Of all the Medieval siege engines, the Trebuchet was by far the most accurate and complex. Trebuchets were capable of throwing 350 pound objects over castle walls. While in this Instructable we won't be making a Trebuchet with that much firing power, the design I will show you is capable of throwing a softball 50-60 feet with a 20 lb counterweight.

Video of me shooting the catapult:
(Sorry the video is sideways, I was having technical difficulties)

Step 1: Materials

The Materials that you will need for this project are as follows:

Cardboard! - You will need A LOT of cardboard for this project unless you are lucky like me and find some quadruple-layer cardboard lying around.

Glue - I used Gorilla Glue and suggest that you use the same.

(Optional) Clamps - If you are using Gorilla Glue, you will most likely need clamps to keep your pieces together while the glue cures.

Pipes/Rods - You are going to need pipes for the axles and joints. I used a 3/4 inch acrylic rod for the axles and 3/4 inch PVC pipe for the axle to slide through.

Washers - You will use these to reinforce the joints that will be holding the counterweight and the the "arm" of the catapult. I used washers with a 7/8 inch hole.

Drill+Drill Bits - Depending on the size of your axle, you will need corresponding Drill Bits to make your holes. I used 13/16 inch and 5/8 inch.

Newspaper - Newspaper works really well when you are making your patterns for the cardboard

Rope/Cord - This will be for the "sling" that throws the projectile

Denim/Canvas Fabric - Also for the "sling"

3/16 Inch Steel Rod - This is also for the sling and only needs to be about 6 inches long

You will also need something to cut your cardboard into shape. I used a scroll saw but a knife or other saw might work.

<p>great, well done</p>
<p>Thanks for this instructable. I could make a miniature version. ^^</p>
Ha, I was randomly looking for things to make on this site and I saw this on the cardboard guide and was like &quot;Is that a cardboard trebuchet?&quot;. This is truly amazing.
That was MY REACTION EXACTLY. With the then-instant addition of &quot;*CLICK*&quot;. <br><br>Fantastic. My wife is going to just LOVE it when I dive into making THIS. Great!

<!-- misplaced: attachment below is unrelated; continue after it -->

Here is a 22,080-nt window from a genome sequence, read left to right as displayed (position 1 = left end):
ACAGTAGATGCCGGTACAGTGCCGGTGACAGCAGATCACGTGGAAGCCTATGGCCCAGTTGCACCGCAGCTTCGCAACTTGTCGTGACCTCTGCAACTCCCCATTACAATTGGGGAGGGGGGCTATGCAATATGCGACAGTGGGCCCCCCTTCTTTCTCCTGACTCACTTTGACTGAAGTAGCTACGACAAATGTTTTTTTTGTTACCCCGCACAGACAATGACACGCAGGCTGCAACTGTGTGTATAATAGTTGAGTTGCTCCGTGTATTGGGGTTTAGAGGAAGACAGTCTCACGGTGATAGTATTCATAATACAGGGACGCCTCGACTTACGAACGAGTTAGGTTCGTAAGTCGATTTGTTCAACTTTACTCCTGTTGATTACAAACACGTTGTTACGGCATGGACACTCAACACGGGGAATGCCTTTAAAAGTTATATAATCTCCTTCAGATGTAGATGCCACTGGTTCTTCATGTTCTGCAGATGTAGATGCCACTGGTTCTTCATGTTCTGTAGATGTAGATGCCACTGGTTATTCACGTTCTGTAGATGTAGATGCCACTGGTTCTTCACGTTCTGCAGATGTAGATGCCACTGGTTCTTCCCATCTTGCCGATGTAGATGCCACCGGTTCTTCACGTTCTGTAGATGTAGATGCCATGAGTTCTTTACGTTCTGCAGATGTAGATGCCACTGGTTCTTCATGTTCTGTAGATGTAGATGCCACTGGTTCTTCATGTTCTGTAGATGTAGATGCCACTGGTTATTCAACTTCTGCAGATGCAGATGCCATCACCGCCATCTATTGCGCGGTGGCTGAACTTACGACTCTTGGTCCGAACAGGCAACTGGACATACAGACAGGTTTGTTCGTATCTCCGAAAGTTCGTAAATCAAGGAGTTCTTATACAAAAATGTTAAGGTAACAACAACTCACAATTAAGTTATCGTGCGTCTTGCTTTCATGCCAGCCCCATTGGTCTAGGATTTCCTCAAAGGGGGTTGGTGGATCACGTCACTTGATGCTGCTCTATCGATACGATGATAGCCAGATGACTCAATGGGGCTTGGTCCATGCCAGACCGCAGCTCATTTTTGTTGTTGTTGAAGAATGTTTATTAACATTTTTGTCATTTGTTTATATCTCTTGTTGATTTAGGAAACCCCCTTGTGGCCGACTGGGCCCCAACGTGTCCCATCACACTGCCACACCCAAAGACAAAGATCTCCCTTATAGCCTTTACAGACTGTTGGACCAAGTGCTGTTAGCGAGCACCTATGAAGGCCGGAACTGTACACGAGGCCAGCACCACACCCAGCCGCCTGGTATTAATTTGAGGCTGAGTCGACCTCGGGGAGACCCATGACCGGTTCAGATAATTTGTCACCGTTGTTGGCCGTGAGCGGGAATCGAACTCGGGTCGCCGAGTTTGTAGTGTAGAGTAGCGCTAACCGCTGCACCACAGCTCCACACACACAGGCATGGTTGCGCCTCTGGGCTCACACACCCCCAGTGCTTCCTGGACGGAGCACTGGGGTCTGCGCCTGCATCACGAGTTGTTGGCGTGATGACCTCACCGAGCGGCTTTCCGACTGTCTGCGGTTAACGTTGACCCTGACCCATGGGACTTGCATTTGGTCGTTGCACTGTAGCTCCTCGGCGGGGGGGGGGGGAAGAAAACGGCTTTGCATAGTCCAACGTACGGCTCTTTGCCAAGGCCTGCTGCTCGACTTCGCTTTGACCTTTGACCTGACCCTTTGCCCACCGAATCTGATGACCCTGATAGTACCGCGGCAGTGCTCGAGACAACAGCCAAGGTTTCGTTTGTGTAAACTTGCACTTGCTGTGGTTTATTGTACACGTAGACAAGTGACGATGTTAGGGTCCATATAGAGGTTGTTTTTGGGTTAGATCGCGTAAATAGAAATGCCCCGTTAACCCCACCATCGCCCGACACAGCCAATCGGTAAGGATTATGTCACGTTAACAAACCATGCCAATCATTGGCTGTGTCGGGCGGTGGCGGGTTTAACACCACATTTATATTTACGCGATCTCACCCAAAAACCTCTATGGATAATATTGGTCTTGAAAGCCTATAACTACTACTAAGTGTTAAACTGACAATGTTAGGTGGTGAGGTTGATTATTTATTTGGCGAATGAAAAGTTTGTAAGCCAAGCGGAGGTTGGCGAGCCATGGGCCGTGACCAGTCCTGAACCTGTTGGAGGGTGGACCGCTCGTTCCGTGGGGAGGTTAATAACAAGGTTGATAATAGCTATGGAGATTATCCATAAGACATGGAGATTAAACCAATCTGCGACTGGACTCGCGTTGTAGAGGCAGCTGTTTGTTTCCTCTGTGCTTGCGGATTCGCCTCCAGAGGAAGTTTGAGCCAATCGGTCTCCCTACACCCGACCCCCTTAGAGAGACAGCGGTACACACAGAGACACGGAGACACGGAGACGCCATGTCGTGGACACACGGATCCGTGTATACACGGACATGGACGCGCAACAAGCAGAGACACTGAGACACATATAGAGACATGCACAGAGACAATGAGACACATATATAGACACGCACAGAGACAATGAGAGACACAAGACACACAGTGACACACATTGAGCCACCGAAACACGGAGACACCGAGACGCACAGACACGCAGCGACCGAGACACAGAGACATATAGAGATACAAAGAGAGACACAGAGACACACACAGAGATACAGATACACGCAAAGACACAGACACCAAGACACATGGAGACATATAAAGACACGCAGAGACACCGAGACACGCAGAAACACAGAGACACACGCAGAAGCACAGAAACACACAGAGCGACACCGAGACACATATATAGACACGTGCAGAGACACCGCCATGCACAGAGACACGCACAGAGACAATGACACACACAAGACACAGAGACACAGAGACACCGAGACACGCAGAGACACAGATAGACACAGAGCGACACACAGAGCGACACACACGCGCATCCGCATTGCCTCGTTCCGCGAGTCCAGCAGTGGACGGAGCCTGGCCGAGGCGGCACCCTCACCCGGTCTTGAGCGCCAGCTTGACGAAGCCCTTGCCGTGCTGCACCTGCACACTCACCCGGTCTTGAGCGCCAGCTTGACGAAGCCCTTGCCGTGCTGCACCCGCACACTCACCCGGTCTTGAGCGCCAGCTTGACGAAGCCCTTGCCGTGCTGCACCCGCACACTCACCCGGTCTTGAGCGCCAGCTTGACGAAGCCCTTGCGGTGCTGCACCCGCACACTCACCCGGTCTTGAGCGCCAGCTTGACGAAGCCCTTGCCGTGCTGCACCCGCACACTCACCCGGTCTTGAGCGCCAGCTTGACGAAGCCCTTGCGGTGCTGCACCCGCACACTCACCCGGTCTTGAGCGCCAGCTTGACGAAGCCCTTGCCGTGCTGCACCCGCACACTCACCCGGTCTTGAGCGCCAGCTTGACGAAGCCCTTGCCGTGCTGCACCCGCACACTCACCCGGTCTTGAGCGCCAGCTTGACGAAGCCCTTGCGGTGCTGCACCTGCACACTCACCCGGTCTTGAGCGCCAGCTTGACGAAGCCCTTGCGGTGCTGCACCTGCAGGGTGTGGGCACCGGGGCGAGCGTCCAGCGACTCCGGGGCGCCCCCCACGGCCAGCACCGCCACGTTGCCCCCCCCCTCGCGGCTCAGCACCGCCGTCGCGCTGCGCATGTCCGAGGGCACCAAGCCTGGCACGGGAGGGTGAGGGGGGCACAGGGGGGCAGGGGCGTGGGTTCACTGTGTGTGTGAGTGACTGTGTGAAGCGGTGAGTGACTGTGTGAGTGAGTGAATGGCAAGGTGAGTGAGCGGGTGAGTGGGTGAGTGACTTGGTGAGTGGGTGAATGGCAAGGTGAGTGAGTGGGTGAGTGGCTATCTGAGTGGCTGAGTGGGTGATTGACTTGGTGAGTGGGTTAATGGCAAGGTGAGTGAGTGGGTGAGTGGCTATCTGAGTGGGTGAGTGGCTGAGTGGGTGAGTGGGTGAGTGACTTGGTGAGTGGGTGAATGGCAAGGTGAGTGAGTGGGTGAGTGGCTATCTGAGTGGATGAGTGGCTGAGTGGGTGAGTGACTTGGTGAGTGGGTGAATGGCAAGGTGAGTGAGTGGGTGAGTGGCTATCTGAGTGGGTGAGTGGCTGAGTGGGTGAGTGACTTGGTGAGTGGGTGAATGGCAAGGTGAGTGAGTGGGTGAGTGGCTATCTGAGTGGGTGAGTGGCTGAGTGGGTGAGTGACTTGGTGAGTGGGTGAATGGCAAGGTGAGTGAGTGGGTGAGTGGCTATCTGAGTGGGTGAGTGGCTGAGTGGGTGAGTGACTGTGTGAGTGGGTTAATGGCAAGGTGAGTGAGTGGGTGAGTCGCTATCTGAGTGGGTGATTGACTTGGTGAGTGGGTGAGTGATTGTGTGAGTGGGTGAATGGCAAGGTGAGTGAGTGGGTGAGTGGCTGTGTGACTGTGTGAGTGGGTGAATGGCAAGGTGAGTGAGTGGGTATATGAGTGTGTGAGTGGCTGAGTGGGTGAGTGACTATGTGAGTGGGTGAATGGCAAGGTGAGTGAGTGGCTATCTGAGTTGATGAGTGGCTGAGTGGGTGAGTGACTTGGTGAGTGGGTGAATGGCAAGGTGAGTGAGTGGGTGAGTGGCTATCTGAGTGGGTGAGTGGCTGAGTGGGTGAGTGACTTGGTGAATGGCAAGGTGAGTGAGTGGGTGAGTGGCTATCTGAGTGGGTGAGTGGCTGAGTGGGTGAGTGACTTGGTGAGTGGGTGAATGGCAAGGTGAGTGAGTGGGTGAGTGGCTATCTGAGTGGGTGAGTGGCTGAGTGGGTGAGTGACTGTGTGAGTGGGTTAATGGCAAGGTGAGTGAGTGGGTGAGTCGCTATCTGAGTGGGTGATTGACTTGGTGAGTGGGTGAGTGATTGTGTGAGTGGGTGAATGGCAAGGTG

Thank you!
Very impressive - just though I'd comment because youtube now have an 'edit' feature that lets you rotate your video. Keep up the good work, I watched the huge treblochet at warwick castle hurling a flaming cannonball this weekend which is why my internet wanderings have brought me here!
I mean where do you put the counter weight?<br>
how can you add a weight to it?
funny. I have the same scroll saw.
What is the biggest challenge you've had with building a Trebuchet?<br> <br> I'm building a book with tips on building a Trebuchet and would love any tips or advice you have from building a Trebuchet.<br> <br> Here is the survey form. I did a survey so I can have all the tips gathered from different forums in one place.<br> <br> <a href="http://members.flycatchergenerator.com/takesurvey.php?nid=460">Trebuchet Survey</a><br>
how tall is this trebuchet?
With the throwing arm extended vertically, its between 6 and 7 feet.
can you make a template?
well i could have a page with all the demensions but i don't think i could a make a print-out-"able" template
kinkos and ask about wide format printing. its expensive, though
This is a great tutorial!&nbsp; Thanks for the ideas!<br />
awesome, awesome awesome<br /> suggestions put some wood in crucial areas for stronger,(longer lasting) &nbsp;device , you could use old wall paneling for uter most layers or all the layers(you can cut with razor utility knife and do everything EXACTLY&nbsp;as you did here. it would be much stronger. <br /> <br /> I&nbsp;think your push pull on the release arm was sheer elegance (simple), and if you do wood make it threaded rod into a nut set in the wood/cardoard arm then you can simply make it longer shorter by turning it.<br /> <br /> thanks this was truely magnificent. My kid may want to build one, me too !!!
I made one out of wood with similer dimensions but double size I just fired it into a few houses over
thats a great idea! But don't use heavy wood on part c. use the heaviest avalable wood on the part a. for more power, lenghten part c

About This Instructable




Bio: I enjoy building and inventing; I love creating new things and improving on old ideas. I am a student at BYU and am studying under ... More »
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